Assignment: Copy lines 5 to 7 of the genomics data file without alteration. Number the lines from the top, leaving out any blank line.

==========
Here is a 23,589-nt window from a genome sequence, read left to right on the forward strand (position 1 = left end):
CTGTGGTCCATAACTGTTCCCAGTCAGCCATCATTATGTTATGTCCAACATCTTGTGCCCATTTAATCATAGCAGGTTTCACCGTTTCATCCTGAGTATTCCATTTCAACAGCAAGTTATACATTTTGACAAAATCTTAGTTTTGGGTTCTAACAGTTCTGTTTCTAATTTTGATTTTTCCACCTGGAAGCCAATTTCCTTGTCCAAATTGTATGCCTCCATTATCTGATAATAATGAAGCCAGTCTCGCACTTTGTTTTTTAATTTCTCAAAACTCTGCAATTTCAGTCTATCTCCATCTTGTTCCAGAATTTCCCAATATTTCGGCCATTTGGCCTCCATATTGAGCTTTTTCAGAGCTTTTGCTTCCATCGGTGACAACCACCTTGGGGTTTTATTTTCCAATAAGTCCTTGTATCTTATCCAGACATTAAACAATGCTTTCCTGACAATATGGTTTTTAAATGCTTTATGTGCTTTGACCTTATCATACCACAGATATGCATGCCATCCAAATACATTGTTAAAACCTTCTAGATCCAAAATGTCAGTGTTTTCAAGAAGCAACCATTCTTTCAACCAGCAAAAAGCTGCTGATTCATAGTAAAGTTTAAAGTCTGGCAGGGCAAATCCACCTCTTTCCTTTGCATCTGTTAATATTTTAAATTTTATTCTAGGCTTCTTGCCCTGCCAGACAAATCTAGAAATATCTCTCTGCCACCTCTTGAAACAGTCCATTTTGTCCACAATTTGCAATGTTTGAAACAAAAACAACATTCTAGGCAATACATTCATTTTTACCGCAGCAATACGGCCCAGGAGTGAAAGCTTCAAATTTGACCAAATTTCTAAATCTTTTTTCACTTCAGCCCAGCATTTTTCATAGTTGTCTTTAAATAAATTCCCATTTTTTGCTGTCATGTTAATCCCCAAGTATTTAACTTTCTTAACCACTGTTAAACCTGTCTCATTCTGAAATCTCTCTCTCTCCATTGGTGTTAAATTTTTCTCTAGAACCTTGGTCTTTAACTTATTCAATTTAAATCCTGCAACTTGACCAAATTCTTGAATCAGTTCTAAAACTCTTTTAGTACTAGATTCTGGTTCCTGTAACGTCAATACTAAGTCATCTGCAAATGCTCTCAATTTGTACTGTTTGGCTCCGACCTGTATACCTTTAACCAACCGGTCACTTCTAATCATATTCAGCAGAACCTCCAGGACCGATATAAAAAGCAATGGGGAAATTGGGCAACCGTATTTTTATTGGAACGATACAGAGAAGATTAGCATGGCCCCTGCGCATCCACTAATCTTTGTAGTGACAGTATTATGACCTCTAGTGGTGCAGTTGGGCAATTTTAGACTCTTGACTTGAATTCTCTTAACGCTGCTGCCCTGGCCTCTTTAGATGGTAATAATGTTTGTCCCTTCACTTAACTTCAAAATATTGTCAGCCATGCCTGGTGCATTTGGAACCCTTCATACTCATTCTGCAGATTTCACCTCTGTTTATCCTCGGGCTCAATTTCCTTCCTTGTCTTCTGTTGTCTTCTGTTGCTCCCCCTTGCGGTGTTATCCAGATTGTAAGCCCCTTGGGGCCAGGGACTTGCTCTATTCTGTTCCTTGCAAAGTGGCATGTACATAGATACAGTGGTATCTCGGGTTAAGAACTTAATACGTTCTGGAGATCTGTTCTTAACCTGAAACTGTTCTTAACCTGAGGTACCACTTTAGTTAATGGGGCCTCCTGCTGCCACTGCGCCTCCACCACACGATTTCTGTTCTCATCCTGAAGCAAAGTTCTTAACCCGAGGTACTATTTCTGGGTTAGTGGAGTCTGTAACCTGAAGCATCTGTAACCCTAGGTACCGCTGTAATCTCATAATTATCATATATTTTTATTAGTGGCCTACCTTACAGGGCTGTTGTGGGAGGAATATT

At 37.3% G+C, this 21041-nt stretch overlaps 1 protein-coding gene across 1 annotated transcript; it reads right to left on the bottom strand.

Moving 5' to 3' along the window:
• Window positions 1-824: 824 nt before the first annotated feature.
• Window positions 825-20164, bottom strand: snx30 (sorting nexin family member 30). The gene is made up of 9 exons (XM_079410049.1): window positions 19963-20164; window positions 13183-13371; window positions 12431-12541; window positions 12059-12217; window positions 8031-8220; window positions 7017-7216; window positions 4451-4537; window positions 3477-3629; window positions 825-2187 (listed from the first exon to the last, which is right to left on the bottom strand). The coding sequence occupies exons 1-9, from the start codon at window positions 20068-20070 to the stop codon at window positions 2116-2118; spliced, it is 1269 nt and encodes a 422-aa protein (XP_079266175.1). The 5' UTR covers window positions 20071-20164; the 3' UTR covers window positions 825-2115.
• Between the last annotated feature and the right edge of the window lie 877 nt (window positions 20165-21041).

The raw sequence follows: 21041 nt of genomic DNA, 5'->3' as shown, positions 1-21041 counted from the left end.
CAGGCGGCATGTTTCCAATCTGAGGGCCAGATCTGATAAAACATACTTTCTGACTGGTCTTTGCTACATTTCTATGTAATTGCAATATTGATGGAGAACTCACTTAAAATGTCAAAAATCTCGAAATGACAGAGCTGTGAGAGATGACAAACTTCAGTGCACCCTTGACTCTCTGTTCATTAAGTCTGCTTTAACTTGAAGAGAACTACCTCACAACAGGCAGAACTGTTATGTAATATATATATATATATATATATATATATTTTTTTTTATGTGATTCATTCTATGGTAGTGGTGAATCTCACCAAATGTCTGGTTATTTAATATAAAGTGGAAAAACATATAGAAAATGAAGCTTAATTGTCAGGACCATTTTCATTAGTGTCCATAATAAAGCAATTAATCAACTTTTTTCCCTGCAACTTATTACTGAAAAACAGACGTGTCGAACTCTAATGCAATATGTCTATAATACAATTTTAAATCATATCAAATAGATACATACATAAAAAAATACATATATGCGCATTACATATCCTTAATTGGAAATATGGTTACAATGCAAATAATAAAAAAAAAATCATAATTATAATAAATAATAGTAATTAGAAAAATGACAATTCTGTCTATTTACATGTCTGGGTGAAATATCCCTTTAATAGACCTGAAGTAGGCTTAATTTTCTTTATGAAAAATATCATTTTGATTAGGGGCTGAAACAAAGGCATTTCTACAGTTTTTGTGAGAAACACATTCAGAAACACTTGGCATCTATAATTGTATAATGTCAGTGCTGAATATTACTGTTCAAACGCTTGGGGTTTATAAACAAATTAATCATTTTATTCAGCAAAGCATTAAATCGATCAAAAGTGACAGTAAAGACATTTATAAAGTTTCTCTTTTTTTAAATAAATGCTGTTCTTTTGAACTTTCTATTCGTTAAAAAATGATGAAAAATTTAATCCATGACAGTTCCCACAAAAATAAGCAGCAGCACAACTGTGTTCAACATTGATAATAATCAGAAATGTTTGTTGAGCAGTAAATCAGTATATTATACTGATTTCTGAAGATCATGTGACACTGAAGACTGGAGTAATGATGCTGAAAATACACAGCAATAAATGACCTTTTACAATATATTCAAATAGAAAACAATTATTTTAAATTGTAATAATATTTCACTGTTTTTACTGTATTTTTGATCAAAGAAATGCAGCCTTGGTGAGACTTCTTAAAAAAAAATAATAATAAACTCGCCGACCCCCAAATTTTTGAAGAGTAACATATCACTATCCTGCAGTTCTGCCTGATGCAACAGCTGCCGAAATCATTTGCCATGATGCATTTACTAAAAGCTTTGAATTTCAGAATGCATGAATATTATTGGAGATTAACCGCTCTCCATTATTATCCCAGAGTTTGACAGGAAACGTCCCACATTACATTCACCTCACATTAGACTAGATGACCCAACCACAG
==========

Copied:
• Window positions 1-824: 824 nt before the first annotated feature.
• Window positions 825-20164, bottom strand: snx30 (sorting nexin family member 30). The gene is made up of 9 exons (XM_079410049.1): window positions 19963-20164; window positions 13183-13371; window positions 12431-12541; window positions 12059-12217; window positions 8031-8220; window positions 7017-7216; window positions 4451-4537; window positions 3477-3629; window positions 825-2187 (listed from the first exon to the last, which is right to left on the bottom strand). The coding sequence occupies exons 1-9, from the start codon at window positions 20068-20070 to the stop codon at window positions 2116-2118; spliced, it is 1269 nt and encodes a 422-aa protein (XP_079266175.1). The 5' UTR covers window positions 20071-20164; the 3' UTR covers window positions 825-2115.
• Between the last annotated feature and the right edge of the window lie 877 nt (window positions 20165-21041).